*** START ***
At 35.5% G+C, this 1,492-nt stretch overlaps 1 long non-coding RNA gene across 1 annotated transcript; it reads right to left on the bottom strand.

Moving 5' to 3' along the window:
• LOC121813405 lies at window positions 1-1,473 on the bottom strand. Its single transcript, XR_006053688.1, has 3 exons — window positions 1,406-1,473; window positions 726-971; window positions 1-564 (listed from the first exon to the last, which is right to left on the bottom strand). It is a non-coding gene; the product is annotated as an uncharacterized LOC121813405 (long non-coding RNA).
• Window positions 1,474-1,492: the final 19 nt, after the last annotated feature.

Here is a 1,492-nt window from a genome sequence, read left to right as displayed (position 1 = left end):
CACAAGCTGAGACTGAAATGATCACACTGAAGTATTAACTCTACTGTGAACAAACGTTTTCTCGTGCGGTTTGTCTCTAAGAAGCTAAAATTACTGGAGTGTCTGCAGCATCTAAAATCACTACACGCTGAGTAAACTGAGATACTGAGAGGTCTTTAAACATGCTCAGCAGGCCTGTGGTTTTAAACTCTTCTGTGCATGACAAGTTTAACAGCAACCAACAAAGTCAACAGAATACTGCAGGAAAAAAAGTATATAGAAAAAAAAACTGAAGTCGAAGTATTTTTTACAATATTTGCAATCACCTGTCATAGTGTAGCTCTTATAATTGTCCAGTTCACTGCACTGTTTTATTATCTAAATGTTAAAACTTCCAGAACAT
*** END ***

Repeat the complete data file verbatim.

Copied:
At 35.5% G+C, this 1,492-nt stretch overlaps 1 long non-coding RNA gene across 1 annotated transcript; it reads right to left on the bottom strand.

Moving 5' to 3' along the window:
• LOC121813405 lies at window positions 1-1,473 on the bottom strand. Its single transcript, XR_006053688.1, has 3 exons — window positions 1,406-1,473; window positions 726-971; window positions 1-564 (listed from the first exon to the last, which is right to left on the bottom strand). It is a non-coding gene; the product is annotated as an uncharacterized LOC121813405 (long non-coding RNA).
• Window positions 1,474-1,492: the final 19 nt, after the last annotated feature.

Here is a 1,492-nt window from a genome sequence, read left to right as displayed (position 1 = left end):
CACAAGCTGAGACTGAAATGATCACACTGAAGTATTAACTCTACTGTGAACAAACGTTTTCTCGTGCGGTTTGTCTCTAAGAAGCTAAAATTACTGGAGTGTCTGCAGCATCTAAAATCACTACACGCTGAGTAAACTGAGATACTGAGAGGTCTTTAAACATGCTCAGCAGGCCTGTGGTTTTAAACTCTTCTGTGCATGACAAGTTTAACAGCAACCAACAAAGTCAACAGAATACTGCAGGAAAAAAAGTATATAGAAAAAAAAACTGAAGTCGAAGTATTTTTTACAATATTTGCAATCACCTGTCATAGTGTAGCTCTTATAATTGTCCAGTTCACTGCACTGTTTTATTATCTAAATGTTAAAACTTCCAGAACAT